"America.s most favorite Desert." In the early 1900's Ellis Island Immigrants were given a bowl of Jell-O as a "Welcome to America" gift.

 

This salad is now my family's very favorite salad, one my adult children and their children all like. I anticipate in the future when my grandchildren recall the meals I have served, they wilt certainly recall this salad as this strawberry-rhubarb salad is served so frequently. We no longer call it the Mother's Day Salad since it is for basically all the family meals unless mid­summer when fresh fruit readily available. I have stream-lined the recipe for convenience, and now usually use Cool Whip lite and just stir the whole salad together instead of keeping some plain and the rest mixed with the whipping. Also, I usually double the recipe and put in one of my largest pink depression glass bowl to serve. One of our grandsons had a milk allergy, so I would always keep his separate and not add any whipped product and he would usually devour the amount saved for him while waiting for the rest of his meal! I am pleased that the children all like rhubarb as it is a healthy vegetable with many good nutrients. It amazes me how expensive this vegetable has become in some parts of our country when one considers it was once thought of as a very common farm border plant. I have searched for it in the south and some grocers don't even recognize what I am asking for and when I did locate it, it was priced at $4.95 a pound, which would really surprise some old-time farmers.

 

I am pleased that we have a large rhubarb patch and I love pulling it in the spring and once again noting how beautiful and large the leaves are. It is such an easy food to prepare and freeze ahead for the winter. I really like searching for other "old-time" recipes to prepare yummy dishes, and I enjoy blending old family heirloom recipes into our family traditional meals.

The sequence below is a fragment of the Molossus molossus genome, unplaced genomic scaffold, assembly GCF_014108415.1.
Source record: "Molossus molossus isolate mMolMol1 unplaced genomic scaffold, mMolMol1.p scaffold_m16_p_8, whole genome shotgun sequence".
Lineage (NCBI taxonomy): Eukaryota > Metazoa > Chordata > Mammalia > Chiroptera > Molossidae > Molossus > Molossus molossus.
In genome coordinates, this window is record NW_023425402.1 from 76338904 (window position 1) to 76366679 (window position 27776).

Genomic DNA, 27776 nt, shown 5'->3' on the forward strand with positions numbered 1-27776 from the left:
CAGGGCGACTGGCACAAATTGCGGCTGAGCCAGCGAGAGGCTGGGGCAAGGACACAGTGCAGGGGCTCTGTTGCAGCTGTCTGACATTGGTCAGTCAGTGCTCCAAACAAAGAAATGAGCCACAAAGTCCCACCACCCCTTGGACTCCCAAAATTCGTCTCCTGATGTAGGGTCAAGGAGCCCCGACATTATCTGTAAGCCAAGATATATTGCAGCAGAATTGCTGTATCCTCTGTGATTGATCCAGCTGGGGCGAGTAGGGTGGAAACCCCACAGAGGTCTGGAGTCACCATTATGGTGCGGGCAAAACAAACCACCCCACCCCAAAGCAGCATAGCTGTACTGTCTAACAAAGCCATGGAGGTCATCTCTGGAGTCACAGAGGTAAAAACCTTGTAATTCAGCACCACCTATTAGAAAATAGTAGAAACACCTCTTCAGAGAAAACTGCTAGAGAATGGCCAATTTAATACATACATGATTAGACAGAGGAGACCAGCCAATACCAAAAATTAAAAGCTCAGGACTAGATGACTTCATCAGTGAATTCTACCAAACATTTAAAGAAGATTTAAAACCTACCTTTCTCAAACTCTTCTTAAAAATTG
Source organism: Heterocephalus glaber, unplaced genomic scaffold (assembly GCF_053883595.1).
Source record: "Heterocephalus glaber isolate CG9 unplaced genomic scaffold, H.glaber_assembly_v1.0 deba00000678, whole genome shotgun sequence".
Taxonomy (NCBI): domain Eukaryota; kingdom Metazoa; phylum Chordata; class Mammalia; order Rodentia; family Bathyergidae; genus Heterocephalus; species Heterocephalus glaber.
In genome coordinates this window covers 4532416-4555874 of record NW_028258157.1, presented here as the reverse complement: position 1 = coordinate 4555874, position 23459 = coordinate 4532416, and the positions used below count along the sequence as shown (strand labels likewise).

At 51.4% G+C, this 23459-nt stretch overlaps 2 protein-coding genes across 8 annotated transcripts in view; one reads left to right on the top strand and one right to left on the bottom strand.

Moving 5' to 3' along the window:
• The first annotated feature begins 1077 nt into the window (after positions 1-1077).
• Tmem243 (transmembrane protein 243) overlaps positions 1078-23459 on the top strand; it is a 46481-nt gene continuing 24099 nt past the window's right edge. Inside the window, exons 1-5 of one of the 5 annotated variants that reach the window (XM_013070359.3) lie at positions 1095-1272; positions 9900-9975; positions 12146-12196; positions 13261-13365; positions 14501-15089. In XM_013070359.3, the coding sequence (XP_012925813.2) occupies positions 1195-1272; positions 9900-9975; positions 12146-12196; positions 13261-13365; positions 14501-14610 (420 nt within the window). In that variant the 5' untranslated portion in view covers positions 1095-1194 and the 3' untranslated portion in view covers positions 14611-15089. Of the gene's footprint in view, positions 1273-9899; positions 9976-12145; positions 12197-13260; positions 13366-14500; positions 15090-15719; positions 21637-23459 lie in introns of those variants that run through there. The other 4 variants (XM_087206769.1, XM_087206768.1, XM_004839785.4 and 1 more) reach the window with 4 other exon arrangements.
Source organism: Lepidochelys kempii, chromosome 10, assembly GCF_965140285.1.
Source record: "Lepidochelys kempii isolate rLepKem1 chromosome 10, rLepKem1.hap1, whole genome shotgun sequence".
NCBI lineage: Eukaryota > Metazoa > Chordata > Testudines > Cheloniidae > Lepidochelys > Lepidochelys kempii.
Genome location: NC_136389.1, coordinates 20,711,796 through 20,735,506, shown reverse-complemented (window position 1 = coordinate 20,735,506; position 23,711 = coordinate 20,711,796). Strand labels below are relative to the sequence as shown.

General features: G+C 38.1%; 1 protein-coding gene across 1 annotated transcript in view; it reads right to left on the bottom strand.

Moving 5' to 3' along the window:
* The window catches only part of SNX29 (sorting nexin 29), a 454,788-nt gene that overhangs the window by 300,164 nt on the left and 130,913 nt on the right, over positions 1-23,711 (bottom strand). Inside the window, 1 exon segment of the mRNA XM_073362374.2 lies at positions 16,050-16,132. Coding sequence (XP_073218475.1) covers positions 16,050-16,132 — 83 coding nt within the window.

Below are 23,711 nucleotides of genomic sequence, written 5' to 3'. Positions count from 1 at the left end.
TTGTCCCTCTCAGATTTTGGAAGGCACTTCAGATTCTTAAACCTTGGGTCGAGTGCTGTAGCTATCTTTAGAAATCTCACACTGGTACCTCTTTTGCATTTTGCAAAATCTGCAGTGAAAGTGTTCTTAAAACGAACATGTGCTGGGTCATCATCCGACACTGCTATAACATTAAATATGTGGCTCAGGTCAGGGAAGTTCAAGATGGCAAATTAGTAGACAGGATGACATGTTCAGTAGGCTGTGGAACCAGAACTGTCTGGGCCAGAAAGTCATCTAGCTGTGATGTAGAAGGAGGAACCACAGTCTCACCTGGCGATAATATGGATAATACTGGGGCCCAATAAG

Third Prize:

Mother's Day Rhubarb-Strawberry Salad

Jone Schumacher, Chapin, Illinois

 

 

 

3 cups fresh or frozen rhubarb, cut into about 1 inch pieces

 

1/2 cup granulated sugar

 

1/2 cup water

 

6 oz. box strawberry Jell-o

 

1 container (9 or 10 oz.) frozen strawberries with sugar, thawed slightly

 

1 cup whipping cream, whipped with 2 tablespoons powdered sugar + 1/2 teaspoon vanilla

 

 

Optional trim: lettuce leaves, additional whipped cream and fresh strawberries

 

 

Combine rhubarb, sugar and water in medium saucepan and cook over medium heat until rhubarb is soft, stirring frequently.

 

Remove from heat and stir in strawberry Jell-o until dissolved. Cut the strawberry mixture into about 4 large sections and add to the hot

 

rhubarb mixture. Stir occasionally until strawberries are thawed and well mixed. Pour half of the mixture into an 8 x 8 square glass dish.

 

Set in refrigerator until almost set. Gently fold the whipped cream into the remaining strawberry-rhubarb mixture and spoon over the

 

salad in the dish. Return to refrigerator until completely set. Cut into 9 servings. Optional: Serve on lettuce leaf and top with a spoon-full of

 

whipped cream and top with a fresh strawberry. SERVINGS: 8-10